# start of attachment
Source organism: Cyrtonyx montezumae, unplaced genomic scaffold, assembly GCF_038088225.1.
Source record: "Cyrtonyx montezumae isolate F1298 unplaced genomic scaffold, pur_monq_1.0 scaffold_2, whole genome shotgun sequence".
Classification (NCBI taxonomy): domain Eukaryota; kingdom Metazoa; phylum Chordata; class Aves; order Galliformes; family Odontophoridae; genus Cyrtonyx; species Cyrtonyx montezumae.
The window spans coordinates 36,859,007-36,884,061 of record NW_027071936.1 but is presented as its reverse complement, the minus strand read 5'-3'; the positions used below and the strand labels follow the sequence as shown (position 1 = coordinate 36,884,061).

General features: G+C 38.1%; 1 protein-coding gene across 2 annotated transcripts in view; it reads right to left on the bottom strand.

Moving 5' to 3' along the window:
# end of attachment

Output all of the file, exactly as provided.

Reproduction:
Source organism: Cyrtonyx montezumae, unplaced genomic scaffold, assembly GCF_038088225.1.
Source record: "Cyrtonyx montezumae isolate F1298 unplaced genomic scaffold, pur_monq_1.0 scaffold_2, whole genome shotgun sequence".
Classification (NCBI taxonomy): domain Eukaryota; kingdom Metazoa; phylum Chordata; class Aves; order Galliformes; family Odontophoridae; genus Cyrtonyx; species Cyrtonyx montezumae.
The window spans coordinates 36,859,007-36,884,061 of record NW_027071936.1 but is presented as its reverse complement, the minus strand read 5'-3'; the positions used below and the strand labels follow the sequence as shown (position 1 = coordinate 36,884,061).

General features: G+C 38.1%; 1 protein-coding gene across 2 annotated transcripts in view; it reads right to left on the bottom strand.

Moving 5' to 3' along the window: